Hard Labour

The Labour Party has lost 54,000 members since the last general election and it has also lost the direct marketing agency which helped sign them up in the first place.

Evans Hunt Scott, which applied direct marketing techniques to Labour’s national membership recruitment, and added up to 100,000 new members between 1995 and 1998, split with Labour at the end of last year. “Differences of strategy” were cited as the reason, though the agency’s creative director Terry Hunt refuses to expand.

This week, Labour is expected to appoint another DM agency, Brann London, to pick up where EHS left off, staunching the departure of existing members while bringing in new ones (MW January 7). A party spokesman says the 54,000 departures could include up to 7,000 people who have died. And some 40,000 members have joined the party since the election, meaning total numbers are down from 405,000 to 391,000.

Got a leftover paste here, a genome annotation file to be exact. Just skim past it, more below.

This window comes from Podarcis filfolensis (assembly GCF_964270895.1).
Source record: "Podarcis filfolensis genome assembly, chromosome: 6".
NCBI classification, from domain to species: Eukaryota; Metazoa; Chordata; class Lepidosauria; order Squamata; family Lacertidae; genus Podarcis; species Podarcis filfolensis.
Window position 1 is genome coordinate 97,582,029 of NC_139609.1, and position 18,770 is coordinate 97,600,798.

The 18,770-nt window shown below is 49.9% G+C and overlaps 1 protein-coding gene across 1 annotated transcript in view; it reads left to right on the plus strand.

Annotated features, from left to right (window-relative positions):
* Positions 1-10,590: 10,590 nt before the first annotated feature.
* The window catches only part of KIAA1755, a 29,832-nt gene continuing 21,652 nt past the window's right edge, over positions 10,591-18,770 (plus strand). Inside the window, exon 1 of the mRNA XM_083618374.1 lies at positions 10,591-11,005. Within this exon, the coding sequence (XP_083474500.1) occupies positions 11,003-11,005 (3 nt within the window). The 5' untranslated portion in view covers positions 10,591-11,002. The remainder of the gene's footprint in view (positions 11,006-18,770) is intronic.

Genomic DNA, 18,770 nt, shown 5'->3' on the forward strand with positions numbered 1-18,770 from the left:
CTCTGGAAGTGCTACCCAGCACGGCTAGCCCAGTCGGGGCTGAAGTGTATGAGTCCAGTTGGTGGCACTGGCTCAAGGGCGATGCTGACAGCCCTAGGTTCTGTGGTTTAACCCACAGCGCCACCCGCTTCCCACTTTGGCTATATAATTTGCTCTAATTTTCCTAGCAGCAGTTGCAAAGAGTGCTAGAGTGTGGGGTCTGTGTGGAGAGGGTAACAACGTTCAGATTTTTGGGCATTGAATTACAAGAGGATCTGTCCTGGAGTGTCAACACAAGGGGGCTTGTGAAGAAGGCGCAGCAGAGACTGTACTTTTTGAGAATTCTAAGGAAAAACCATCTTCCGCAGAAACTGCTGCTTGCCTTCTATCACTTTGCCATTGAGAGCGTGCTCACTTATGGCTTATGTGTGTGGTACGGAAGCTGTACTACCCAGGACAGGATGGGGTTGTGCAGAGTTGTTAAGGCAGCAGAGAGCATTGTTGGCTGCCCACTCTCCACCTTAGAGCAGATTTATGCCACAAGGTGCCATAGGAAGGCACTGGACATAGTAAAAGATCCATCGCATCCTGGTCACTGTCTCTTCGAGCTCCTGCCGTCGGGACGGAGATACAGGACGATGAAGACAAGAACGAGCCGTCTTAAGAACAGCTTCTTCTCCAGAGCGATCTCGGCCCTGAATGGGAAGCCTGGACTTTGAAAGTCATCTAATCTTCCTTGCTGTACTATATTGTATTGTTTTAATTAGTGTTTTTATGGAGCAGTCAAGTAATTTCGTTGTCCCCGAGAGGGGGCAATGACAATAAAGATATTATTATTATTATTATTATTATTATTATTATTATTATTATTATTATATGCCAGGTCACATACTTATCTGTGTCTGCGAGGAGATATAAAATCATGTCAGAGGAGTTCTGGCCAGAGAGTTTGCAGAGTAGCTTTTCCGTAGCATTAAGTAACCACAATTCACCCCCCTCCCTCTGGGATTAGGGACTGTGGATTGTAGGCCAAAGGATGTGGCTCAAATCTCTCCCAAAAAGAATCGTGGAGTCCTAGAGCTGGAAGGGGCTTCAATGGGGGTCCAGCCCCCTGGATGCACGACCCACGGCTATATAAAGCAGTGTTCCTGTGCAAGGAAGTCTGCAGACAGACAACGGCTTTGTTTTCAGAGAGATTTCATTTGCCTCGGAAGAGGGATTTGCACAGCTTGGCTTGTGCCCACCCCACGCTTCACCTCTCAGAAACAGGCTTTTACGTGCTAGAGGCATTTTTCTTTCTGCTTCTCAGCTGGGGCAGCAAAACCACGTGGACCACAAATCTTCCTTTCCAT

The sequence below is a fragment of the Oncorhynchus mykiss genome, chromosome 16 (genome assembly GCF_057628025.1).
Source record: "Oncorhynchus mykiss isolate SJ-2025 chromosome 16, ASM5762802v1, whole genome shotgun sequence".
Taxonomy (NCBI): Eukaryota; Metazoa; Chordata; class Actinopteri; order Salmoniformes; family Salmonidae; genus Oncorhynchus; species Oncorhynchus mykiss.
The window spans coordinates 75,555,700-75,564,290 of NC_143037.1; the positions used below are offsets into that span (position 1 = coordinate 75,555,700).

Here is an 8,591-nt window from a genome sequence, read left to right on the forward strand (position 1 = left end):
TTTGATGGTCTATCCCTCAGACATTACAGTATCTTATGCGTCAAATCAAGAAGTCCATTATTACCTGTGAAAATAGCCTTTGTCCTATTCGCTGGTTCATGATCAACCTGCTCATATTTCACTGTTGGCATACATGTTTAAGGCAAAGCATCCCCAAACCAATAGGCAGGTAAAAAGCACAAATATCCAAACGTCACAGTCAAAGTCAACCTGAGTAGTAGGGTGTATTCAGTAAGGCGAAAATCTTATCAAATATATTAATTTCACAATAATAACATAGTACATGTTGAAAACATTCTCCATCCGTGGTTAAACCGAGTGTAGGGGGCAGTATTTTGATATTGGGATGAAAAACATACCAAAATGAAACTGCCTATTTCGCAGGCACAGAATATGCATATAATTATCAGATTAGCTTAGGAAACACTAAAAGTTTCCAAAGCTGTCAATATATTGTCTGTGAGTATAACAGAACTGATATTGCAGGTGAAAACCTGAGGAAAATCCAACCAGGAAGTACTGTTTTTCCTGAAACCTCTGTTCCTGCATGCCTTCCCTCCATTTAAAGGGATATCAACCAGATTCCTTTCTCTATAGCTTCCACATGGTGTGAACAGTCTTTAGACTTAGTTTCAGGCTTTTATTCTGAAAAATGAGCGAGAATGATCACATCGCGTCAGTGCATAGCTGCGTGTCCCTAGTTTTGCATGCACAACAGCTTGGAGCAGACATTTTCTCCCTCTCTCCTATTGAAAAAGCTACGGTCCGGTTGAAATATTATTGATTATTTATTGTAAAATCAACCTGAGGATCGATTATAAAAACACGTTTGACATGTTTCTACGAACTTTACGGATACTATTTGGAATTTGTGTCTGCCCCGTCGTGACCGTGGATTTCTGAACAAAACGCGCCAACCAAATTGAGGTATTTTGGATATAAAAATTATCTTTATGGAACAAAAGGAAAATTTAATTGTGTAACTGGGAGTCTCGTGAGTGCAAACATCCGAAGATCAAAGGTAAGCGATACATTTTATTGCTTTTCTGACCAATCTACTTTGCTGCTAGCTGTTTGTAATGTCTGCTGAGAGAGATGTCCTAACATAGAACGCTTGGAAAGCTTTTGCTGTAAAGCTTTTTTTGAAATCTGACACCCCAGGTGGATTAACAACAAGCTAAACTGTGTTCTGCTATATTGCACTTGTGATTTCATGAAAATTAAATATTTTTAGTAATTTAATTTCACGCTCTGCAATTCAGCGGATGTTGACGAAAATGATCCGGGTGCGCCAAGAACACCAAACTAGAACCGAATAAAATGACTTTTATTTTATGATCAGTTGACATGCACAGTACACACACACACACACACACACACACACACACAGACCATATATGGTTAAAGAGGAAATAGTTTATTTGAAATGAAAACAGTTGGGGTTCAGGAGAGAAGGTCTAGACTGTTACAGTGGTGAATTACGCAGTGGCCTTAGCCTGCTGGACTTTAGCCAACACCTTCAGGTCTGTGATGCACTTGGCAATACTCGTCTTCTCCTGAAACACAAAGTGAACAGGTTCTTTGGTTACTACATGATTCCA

But Brann, whose major clients include Sainsbury’s, has a much tougher task than EHS in building recruitment.

Before the election, Labour was able to offer supporters a strong reason to join the party – to help get rid of the Conservatives. With this achieved, members are melting away, and Brann will have to help build a new proposition to win them back. Tony Blair’s honeymoon with the British public is ending, and creeping disillusionment is setting in.